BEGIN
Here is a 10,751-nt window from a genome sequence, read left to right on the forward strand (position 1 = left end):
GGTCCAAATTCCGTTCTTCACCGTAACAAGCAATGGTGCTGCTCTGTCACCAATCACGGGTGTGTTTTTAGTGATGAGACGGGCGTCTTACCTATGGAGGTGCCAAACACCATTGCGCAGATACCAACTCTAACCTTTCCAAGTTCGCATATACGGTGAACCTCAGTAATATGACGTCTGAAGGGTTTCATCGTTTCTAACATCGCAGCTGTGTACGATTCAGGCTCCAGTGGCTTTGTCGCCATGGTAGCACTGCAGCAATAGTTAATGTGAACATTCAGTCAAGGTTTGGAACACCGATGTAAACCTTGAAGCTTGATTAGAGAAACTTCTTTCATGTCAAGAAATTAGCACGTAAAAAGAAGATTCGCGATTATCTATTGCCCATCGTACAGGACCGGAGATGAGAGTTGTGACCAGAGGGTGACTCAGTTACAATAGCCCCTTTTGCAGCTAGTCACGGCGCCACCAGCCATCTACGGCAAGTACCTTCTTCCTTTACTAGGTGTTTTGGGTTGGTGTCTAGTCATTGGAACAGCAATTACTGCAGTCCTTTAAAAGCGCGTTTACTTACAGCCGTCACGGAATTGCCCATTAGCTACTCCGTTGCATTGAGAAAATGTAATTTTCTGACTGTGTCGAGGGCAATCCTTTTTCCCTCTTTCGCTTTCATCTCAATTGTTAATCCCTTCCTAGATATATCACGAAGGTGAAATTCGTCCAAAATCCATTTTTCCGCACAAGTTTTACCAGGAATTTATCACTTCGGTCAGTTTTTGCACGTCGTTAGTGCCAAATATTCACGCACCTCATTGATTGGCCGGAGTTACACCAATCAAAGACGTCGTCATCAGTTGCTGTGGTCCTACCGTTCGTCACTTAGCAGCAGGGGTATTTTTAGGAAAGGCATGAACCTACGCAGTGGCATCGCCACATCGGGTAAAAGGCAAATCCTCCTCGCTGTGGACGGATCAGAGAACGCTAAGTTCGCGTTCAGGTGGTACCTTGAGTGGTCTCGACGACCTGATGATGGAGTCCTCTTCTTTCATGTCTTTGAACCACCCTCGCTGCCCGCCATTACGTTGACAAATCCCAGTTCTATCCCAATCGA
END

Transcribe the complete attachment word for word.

Here is a 10,751-nt window from a genome sequence, read left to right on the forward strand (position 1 = left end):
GGTCCAAATTCCGTTCTTCACCGTAACAAGCAATGGTGCTGCTCTGTCACCAATCACGGGTGTGTTTTTAGTGATGAGACGGGCGTCTTACCTATGGAGGTGCCAAACACCATTGCGCAGATACCAACTCTAACCTTTCCAAGTTCGCATATACGGTGAACCTCAGTAATATGACGTCTGAAGGGTTTCATCGTTTCTAACATCGCAGCTGTGTACGATTCAGGCTCCAGTGGCTTTGTCGCCATGGTAGCACTGCAGCAATAGTTAATGTGAACATTCAGTCAAGGTTTGGAACACCGATGTAAACCTTGAAGCTTGATTAGAGAAACTTCTTTCATGTCAAGAAATTAGCACGTAAAAAGAAGATTCGCGATTATCTATTGCCCATCGTACAGGACCGGAGATGAGAGTTGTGACCAGAGGGTGACTCAGTTACAATAGCCCCTTTTGCAGCTAGTCACGGCGCCACCAGCCATCTACGGCAAGTACCTTCTTCCTTTACTAGGTGTTTTGGGTTGGTGTCTAGTCATTGGAACAGCAATTACTGCAGTCCTTTAAAAGCGCGTTTACTTACAGCCGTCACGGAATTGCCCATTAGCTACTCCGTTGCATTGAGAAAATGTAATTTTCTGACTGTGTCGAGGGCAATCCTTTTTCCCTCTTTCGCTTTCATCTCAATTGTTAATCCCTTCCTAGATATATCACGAAGGTGAAATTCGTCCAAAATCCATTTTTCCGCACAAGTTTTACCAGGAATTTATCACTTCGGTCAGTTTTTGCACGTCGTTAGTGCCAAATATTCACGCACCTCATTGATTGGCCGGAGTTACACCAATCAAAGACGTCGTCATCAGTTGCTGTGGTCCTACCGTTCGTCACTTAGCAGCAGGGGTATTTTTAGGAAAGGCATGAACCTACGCAGTGGCATCGCCACATCGGGTAAAAGGCAAATCCTCCTCGCTGTGGACGGATCAGAGAACGCTAAGTTCGCGTTCAGGTGGTACCTTGAGTGGTCTCGACGACCTGATGATGGAGTCCTCTTCTTTCATGTCTTTGAACCACCCTCGCTGCCCGCCATTACGTTGACAAATCCCAGTTCTATCCCAATCGA